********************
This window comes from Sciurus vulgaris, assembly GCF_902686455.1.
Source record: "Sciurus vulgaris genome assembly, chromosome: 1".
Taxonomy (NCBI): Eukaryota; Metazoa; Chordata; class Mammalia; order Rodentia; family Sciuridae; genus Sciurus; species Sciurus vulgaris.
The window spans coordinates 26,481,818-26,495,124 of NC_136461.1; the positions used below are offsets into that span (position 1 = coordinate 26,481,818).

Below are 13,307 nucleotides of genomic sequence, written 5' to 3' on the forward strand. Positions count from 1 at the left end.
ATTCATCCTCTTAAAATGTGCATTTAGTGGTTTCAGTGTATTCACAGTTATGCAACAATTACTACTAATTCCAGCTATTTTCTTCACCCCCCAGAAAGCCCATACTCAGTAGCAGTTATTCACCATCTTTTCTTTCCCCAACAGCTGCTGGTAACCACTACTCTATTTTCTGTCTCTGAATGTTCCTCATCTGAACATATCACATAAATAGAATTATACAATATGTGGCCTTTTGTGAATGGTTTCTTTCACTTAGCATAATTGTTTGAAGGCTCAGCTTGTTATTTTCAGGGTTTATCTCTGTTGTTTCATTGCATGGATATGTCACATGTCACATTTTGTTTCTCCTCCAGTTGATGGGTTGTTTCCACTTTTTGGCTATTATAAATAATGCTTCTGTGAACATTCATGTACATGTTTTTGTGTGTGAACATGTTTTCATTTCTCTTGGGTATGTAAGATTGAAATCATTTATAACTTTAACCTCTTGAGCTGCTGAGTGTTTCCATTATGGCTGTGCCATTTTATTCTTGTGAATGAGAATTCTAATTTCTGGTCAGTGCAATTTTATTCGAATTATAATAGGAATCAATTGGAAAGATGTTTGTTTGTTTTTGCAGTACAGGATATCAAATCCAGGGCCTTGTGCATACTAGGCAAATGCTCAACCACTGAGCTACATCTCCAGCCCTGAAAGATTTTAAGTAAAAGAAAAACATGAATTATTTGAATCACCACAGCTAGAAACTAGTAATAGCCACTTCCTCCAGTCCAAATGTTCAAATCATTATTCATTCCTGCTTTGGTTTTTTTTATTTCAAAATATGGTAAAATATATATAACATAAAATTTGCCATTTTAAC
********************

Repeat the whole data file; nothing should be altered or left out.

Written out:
This window comes from Sciurus vulgaris, assembly GCF_902686455.1.
Source record: "Sciurus vulgaris genome assembly, chromosome: 1".
Taxonomy (NCBI): Eukaryota; Metazoa; Chordata; class Mammalia; order Rodentia; family Sciuridae; genus Sciurus; species Sciurus vulgaris.
The window spans coordinates 26,481,818-26,495,124 of NC_136461.1; the positions used below are offsets into that span (position 1 = coordinate 26,481,818).

Below are 13,307 nucleotides of genomic sequence, written 5' to 3' on the forward strand. Positions count from 1 at the left end.
ATTCATCCTCTTAAAATGTGCATTTAGTGGTTTCAGTGTATTCACAGTTATGCAACAATTACTACTAATTCCAGCTATTTTCTTCACCCCCCAGAAAGCCCATACTCAGTAGCAGTTATTCACCATCTTTTCTTTCCCCAACAGCTGCTGGTAACCACTACTCTATTTTCTGTCTCTGAATGTTCCTCATCTGAACATATCACATAAATAGAATTATACAATATGTGGCCTTTTGTGAATGGTTTCTTTCACTTAGCATAATTGTTTGAAGGCTCAGCTTGTTATTTTCAGGGTTTATCTCTGTTGTTTCATTGCATGGATATGTCACATGTCACATTTTGTTTCTCCTCCAGTTGATGGGTTGTTTCCACTTTTTGGCTATTATAAATAATGCTTCTGTGAACATTCATGTACATGTTTTTGTGTGTGAACATGTTTTCATTTCTCTTGGGTATGTAAGATTGAAATCATTTATAACTTTAACCTCTTGAGCTGCTGAGTGTTTCCATTATGGCTGTGCCATTTTATTCTTGTGAATGAGAATTCTAATTTCTGGTCAGTGCAATTTTATTCGAATTATAATAGGAATCAATTGGAAAGATGTTTGTTTGTTTTTGCAGTACAGGATATCAAATCCAGGGCCTTGTGCATACTAGGCAAATGCTCAACCACTGAGCTACATCTCCAGCCCTGAAAGATTTTAAGTAAAAGAAAAACATGAATTATTTGAATCACCACAGCTAGAAACTAGTAATAGCCACTTCCTCCAGTCCAAATGTTCAAATCATTATTCATTCCTGCTTTGGTTTTTTTTATTTCAAAATATGGTAAAATATATATAACATAAAATTTGCCATTTTAAC